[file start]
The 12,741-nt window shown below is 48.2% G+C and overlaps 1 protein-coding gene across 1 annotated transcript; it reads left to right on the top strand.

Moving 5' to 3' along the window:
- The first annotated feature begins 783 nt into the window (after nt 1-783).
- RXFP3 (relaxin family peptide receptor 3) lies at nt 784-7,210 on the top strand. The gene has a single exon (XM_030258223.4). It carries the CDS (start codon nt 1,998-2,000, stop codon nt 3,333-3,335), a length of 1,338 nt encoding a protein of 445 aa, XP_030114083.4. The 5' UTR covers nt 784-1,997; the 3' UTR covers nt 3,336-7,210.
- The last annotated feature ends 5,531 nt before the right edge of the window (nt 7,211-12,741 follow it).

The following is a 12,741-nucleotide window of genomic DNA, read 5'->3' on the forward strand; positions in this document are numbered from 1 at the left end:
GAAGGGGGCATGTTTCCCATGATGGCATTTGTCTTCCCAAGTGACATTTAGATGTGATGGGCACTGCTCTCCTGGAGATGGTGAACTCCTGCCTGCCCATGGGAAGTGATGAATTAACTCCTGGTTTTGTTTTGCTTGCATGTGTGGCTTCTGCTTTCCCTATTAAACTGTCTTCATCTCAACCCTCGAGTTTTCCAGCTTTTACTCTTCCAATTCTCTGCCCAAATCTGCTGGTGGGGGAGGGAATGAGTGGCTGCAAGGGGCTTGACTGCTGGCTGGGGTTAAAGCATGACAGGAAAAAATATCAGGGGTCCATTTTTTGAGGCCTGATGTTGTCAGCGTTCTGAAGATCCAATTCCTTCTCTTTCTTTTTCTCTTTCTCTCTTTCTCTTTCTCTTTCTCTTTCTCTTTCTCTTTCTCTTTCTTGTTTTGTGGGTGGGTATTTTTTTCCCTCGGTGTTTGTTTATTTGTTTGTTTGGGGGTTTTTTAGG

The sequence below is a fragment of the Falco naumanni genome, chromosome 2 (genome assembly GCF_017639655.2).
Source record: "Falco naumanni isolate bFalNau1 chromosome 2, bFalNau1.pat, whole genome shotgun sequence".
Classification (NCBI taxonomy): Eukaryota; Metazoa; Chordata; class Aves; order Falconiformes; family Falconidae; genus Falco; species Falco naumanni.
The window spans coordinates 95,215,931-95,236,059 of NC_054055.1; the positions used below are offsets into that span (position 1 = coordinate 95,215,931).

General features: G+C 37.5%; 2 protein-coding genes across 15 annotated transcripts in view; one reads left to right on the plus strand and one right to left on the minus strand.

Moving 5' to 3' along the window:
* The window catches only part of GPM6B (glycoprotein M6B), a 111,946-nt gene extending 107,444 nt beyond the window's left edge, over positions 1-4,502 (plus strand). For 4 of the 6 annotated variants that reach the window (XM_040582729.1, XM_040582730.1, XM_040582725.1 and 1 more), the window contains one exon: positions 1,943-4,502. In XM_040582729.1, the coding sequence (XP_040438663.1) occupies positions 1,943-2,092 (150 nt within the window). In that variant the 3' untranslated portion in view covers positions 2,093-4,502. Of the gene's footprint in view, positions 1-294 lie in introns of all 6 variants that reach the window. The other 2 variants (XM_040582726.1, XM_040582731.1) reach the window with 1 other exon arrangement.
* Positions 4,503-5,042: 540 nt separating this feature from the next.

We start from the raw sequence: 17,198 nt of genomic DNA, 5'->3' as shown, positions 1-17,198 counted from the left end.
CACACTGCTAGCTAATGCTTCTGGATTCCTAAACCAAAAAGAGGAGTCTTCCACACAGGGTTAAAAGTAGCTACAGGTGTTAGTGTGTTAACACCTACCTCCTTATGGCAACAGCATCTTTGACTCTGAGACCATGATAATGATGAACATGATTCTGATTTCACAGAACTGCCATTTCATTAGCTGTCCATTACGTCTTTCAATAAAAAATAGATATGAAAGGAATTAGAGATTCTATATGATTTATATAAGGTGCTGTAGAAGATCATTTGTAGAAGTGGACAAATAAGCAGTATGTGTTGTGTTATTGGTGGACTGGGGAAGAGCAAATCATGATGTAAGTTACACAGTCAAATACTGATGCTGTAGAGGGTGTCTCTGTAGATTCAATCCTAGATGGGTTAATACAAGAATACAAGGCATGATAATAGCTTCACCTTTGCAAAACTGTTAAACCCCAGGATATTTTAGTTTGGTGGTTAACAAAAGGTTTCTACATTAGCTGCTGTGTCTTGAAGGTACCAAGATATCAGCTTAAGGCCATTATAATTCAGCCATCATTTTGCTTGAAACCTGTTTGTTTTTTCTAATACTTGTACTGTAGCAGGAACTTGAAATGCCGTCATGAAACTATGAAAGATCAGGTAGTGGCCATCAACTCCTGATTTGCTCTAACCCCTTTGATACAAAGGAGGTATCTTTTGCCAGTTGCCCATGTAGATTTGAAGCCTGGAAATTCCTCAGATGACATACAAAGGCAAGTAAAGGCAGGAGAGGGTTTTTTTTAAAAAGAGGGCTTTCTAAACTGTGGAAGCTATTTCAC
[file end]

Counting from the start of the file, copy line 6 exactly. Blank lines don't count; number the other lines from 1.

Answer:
The following is a 12,741-nucleotide window of genomic DNA, read 5'->3' on the forward strand; positions in this document are numbered from 1 at the left end: